Moving in for the kill, Metellus kept his shield low to protect against the wing-claws. He thrust his spear through the bird's eye, stepped back and lifted his shield high in victory.

  The crowd screamed its appreciation, but the bird, still twitching spasmodically in its death, caught a claw in the meat of Metellus' calf. He screamed, stumbling backward, and the claw tore free, gouging out a thick ribbon of flesh with it. A fresh stream of blood stained the sands.

  Pictor circled round the terror bird's jerking body and grabbed Metellus under the arms, pulling him back towards the exit as the gate ground open and three men rushed out with a stretcher and bandages. When they reached Pictor and Metellus, two of the men quickly transferred him onto the stretcher, while the third wadded the bandage into the wound and held it in place. As the men rushed Metellus off the sands, Pictor stared after them, at me, his expression grim.

  I turned and hurried to my work quarters. I had preparations to make.

  It seemed no time at all before Metellus was sedated on the middle cot. After applying a pressure bandage just above the wound, I pulled off the blood soaked linens from his calf, exposing the shredded flesh and muscle.

  It would be safest to amputate; most surgeons would. But I knew I could save the leg - not as it had been, strong and agile, but enough that he could walk with a cane. Lanista Silus might sell him then, though it was unlikely; generally disabled gladiators were given other work within the Ludus as a show of good faith to those still fit to fight.

  Or I could botch the surgery and let him die, either on the table or by breaking the aseptic operating conditions, allowing infection to enter the wound and turn septic, poisoning his blood until he died in days, or a week. But I knew I'd do neither of these. I've never taken a life simply to make mine easier, and I never will. It was time to get to work.

  In the last month I'd spent more time away from the surgical quarters than in the three that preceded it, because Metellus was still there recuperating under Blaesus' drunken eye and I found it more comfortable to be elsewhere. Aside from checking his wound twice daily and applying fresh bandages, there was not much I could do for him. Were I not pleased with how cleanly the wound was healing - not a hint of infection - those checks might have been my least favorite times of the day. But I enjoyed seeing the outcome of my work.

  The falling sun, a blood-red orange on the horizon, was my signal to return to the infirmary for my evening check of Metellus' leg. I enjoyed the walk from the outside training area, through the underground tunnel, to my quarters. With Thomas dead, Metellus injured, and Pictor assigned to train with a new team, I no longer had a constant looming shadow or a protective escort. I much preferred it that way.

  When I arrived at the surgical quarters, Metellus was propped up on one of the cots staring at a piece of cheap paper he held in his hands, his crutches near to hand. Blaesus, sitting on the cot next to him, was bleary-eyed and near to sleep. After washing my hands, I went to check on Metellus' wound. He'd crumpled the paper in his fist. Just as I started to remove the bandages, Metellus snarled, grabbed one of the crutches, and swung it at my head. It cracked into my jaw, spinning me to the ground.

  Blaesus shrieked.

  I could taste blood in my mouth; I prodded at my teeth with my tongue as I scrambled away from the cot and turned about, looking for Metellus. He'd stood up, a crutch under each arm.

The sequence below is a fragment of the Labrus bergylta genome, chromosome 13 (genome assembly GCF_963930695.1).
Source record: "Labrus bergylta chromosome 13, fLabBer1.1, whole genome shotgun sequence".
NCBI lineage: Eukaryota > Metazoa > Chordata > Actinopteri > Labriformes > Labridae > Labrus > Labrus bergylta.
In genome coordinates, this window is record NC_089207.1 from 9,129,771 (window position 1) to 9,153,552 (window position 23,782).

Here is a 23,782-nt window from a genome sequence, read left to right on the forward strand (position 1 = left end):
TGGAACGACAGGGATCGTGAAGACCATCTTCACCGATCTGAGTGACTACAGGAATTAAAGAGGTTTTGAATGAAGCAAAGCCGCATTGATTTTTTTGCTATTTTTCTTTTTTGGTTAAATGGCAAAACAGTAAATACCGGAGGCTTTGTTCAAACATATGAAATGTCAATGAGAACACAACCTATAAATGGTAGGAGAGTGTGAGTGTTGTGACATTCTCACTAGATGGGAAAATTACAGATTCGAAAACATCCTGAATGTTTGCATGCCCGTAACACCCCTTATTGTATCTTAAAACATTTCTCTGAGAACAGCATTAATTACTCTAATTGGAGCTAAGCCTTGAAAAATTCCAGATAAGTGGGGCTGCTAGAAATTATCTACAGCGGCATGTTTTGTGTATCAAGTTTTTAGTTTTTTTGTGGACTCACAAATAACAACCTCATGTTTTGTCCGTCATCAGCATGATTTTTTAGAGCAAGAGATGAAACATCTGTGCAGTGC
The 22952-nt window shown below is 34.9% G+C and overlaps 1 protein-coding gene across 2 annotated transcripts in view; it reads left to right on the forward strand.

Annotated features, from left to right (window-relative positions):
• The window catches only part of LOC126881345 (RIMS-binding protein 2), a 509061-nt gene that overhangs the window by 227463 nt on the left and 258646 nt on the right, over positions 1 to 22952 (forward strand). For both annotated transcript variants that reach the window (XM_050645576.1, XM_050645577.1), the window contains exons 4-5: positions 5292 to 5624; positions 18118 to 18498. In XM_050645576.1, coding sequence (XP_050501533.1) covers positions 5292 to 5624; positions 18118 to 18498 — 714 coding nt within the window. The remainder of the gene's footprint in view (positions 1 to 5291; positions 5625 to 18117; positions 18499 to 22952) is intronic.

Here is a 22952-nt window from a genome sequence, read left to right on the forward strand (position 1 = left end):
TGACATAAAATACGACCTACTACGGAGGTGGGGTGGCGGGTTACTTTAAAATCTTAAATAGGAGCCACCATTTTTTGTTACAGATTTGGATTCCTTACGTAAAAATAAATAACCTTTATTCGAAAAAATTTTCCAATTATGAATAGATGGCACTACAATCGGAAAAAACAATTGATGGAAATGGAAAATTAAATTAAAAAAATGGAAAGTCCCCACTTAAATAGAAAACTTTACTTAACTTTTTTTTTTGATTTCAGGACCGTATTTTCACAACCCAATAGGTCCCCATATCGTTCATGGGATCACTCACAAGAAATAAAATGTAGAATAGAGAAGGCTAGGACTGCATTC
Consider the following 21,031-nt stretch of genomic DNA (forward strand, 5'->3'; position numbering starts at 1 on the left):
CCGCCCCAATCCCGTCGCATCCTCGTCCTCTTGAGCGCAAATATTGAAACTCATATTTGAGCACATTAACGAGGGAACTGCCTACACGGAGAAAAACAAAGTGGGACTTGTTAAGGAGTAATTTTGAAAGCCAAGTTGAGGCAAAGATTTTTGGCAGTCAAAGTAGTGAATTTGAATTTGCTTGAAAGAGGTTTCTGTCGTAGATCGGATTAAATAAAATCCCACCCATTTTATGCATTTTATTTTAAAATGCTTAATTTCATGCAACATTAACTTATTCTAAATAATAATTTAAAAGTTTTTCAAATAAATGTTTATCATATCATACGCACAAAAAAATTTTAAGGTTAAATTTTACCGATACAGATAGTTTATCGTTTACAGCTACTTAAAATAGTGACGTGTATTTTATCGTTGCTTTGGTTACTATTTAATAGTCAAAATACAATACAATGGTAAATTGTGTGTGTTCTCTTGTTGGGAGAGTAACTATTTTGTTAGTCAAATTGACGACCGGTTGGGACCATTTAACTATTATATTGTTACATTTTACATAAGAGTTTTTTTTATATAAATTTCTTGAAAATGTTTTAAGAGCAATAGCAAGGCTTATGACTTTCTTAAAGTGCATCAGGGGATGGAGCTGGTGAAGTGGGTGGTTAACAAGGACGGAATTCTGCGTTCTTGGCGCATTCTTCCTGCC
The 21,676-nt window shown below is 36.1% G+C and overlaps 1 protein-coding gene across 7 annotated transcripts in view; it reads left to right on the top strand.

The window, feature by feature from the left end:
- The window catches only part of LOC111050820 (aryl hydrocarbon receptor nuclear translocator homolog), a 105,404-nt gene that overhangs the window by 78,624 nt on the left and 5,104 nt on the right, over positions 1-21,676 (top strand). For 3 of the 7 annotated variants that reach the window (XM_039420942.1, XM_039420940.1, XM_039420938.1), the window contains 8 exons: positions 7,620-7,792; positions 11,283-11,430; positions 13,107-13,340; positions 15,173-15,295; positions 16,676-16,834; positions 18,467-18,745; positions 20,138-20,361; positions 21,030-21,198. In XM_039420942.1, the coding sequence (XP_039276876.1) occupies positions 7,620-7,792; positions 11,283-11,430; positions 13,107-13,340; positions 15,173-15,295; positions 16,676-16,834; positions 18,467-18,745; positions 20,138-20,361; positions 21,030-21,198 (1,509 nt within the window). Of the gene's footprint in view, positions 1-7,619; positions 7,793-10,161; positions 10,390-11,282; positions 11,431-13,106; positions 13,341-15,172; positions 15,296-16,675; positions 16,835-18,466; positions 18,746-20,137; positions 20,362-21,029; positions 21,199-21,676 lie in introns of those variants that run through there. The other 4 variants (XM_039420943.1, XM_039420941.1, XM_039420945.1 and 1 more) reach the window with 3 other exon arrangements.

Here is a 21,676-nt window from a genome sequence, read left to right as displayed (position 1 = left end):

"He admires you, you sack of shit. You! You're nothing but dirt. Less than dirt, and I'll see you dead."

  Blaesus, shocked out of his stupor, fled out into the tunnel.

  If Metellus hadn't stood between me and the exit I would have fled as well. As it was, I stood, half-crouched, with an eye on the cots. Metellus might be stronger than me, but with his injured leg, I was the more agile. If I could keep the cots between us, he'd be hard-pressed to reach me. I could circle towards the door, get him to follow, then run. But as I moved to the right, he hobbled further back, slamming the door to the tunnel shut. There was no lock, but it would take time to open the door, time I might not have.

  "I'll gut you like you did my wife, string out your entrails, and piss on them."

  Did I wait, and hope Blaesus had run for help, and not just fled? Given time, Me
tellus might find a way to block the door from being opened. Or did I goad Metellus into coming for me, giving myself a chance to break past him or a chance to be taken out by him.

  "She deserved it, your wife. She was a drunk and a whore. I did your children a favor when I ripped my knife through her flesh."

  "Butcher!" Metellus stabbed his crutches into the floor in front of him, swinging himself forward at a breakneck pace. I held my ground, waiting until he was a body length from me, and committed to his forward momentum, before I ducked to the side, ran around the cots, and dashed for the door. Metellus bellowed as I pulled it open. I ran straight into Flavus' chest.

  Flavus pushed me out into the hallway, and he and Alfred entered the quarters, shutting the door behind them. I backed way down the tunnel, towards the closed gate of the Colosseum, and waited in a shadowed alcove. Out of sight, out of sound. Minutes passed - it seemed like hours - before I ducked my head out. The door to the surgical quarters was open.

  More minutes passed before I crept back to the surgical quarters and peered in. No one was there. In the silence, I noticed details I'd begun to take for granted: the scent of antiseptic underscored by whisky, and the smoke stains on the ceiling from the gas lamps. And one detail that was new: the crumpled paper on the floor by the center cot. Picking it up, I smoothed the paper out on the surface of the cot.

  A letter, the handwriting unpracticed, but legible. It was addressed to Father, signed by Stolo. Certain phrases jumped out at me:

  . . . glad to get your letter . . . sorry it took so long to write back . . . excited when you stabbed the terror bird . . . couldn't breathe when you fell, but I didn't cry . . . haven't cried since mother died . . . thank the chirugeon for saving you . . . wish to study surgery, to be like him someday . . .

  One phrase I re-read: haven't cried since mother died.